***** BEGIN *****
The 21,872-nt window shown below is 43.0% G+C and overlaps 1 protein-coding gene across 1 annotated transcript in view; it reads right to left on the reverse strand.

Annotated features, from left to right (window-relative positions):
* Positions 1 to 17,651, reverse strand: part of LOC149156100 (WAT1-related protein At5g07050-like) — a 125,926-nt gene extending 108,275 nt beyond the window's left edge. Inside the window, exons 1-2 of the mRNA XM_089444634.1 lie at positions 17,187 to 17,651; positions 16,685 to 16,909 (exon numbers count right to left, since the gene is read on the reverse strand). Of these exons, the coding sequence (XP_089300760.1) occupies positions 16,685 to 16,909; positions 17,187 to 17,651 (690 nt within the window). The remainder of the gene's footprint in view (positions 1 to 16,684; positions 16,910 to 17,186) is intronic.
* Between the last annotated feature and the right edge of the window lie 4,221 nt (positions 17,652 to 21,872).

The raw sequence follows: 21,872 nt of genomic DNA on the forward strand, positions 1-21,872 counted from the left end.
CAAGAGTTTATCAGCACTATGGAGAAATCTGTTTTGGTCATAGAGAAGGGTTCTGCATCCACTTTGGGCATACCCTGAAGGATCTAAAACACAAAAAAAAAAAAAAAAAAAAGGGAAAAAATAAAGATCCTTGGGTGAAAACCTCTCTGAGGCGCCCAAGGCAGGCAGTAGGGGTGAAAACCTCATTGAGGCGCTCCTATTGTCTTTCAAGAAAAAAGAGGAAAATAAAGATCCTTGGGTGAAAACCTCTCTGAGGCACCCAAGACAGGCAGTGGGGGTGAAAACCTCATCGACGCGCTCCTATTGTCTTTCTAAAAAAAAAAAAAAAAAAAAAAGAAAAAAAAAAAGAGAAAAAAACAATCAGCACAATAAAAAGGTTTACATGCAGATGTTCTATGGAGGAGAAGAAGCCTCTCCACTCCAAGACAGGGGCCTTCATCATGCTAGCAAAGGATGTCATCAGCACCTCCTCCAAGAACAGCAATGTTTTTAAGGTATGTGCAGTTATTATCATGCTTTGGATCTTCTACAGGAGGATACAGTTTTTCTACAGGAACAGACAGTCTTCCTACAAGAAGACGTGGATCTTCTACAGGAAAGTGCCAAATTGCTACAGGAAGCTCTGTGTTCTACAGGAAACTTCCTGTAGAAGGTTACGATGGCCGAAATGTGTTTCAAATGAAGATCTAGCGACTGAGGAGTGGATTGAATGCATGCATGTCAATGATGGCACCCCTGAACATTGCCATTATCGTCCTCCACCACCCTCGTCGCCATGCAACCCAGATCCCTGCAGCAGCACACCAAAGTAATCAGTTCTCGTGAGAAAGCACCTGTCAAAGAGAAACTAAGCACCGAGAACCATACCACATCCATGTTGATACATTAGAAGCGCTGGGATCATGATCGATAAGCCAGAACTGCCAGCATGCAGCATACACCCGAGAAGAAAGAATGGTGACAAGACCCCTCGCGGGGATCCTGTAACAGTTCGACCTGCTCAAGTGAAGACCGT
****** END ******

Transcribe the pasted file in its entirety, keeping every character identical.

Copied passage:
The 21,872-nt window shown below is 43.0% G+C and overlaps 1 protein-coding gene across 1 annotated transcript in view; it reads right to left on the reverse strand.

Annotated features, from left to right (window-relative positions):
* Positions 1 to 17,651, reverse strand: part of LOC149156100 (WAT1-related protein At5g07050-like) — a 125,926-nt gene extending 108,275 nt beyond the window's left edge. Inside the window, exons 1-2 of the mRNA XM_089444634.1 lie at positions 17,187 to 17,651; positions 16,685 to 16,909 (exon numbers count right to left, since the gene is read on the reverse strand). Of these exons, the coding sequence (XP_089300760.1) occupies positions 16,685 to 16,909; positions 17,187 to 17,651 (690 nt within the window). The remainder of the gene's footprint in view (positions 1 to 16,684; positions 16,910 to 17,186) is intronic.
* Between the last annotated feature and the right edge of the window lie 4,221 nt (positions 17,652 to 21,872).

The raw sequence follows: 21,872 nt of genomic DNA on the forward strand, positions 1-21,872 counted from the left end.
CAAGAGTTTATCAGCACTATGGAGAAATCTGTTTTGGTCATAGAGAAGGGTTCTGCATCCACTTTGGGCATACCCTGAAGGATCTAAAACACAAAAAAAAAAAAAAAAAAAAGGGAAAAAATAAAGATCCTTGGGTGAAAACCTCTCTGAGGCGCCCAAGGCAGGCAGTAGGGGTGAAAACCTCATTGAGGCGCTCCTATTGTCTTTCAAGAAAAAAGAGGAAAATAAAGATCCTTGGGTGAAAACCTCTCTGAGGCACCCAAGACAGGCAGTGGGGGTGAAAACCTCATCGACGCGCTCCTATTGTCTTTCTAAAAAAAAAAAAAAAAAAAAAAGAAAAAAAAAAAGAGAAAAAAACAATCAGCACAATAAAAAGGTTTACATGCAGATGTTCTATGGAGGAGAAGAAGCCTCTCCACTCCAAGACAGGGGCCTTCATCATGCTAGCAAAGGATGTCATCAGCACCTCCTCCAAGAACAGCAATGTTTTTAAGGTATGTGCAGTTATTATCATGCTTTGGATCTTCTACAGGAGGATACAGTTTTTCTACAGGAACAGACAGTCTTCCTACAAGAAGACGTGGATCTTCTACAGGAAAGTGCCAAATTGCTACAGGAAGCTCTGTGTTCTACAGGAAACTTCCTGTAGAAGGTTACGATGGCCGAAATGTGTTTCAAATGAAGATCTAGCGACTGAGGAGTGGATTGAATGCATGCATGTCAATGATGGCACCCCTGAACATTGCCATTATCGTCCTCCACCACCCTCGTCGCCATGCAACCCAGATCCCTGCAGCAGCACACCAAAGTAATCAGTTCTCGTGAGAAAGCACCTGTCAAAGAGAAACTAAGCACCGAGAACCATACCACATCCATGTTGATACATTAGAAGCGCTGGGATCATGATCGATAAGCCAGAACTGCCAGCATGCAGCATACACCCGAGAAGAAAGAATGGTGACAAGACCCCTCGCGGGGATCCTGTAACAGTTCGACCTGCTCAAGTGAAGACCGT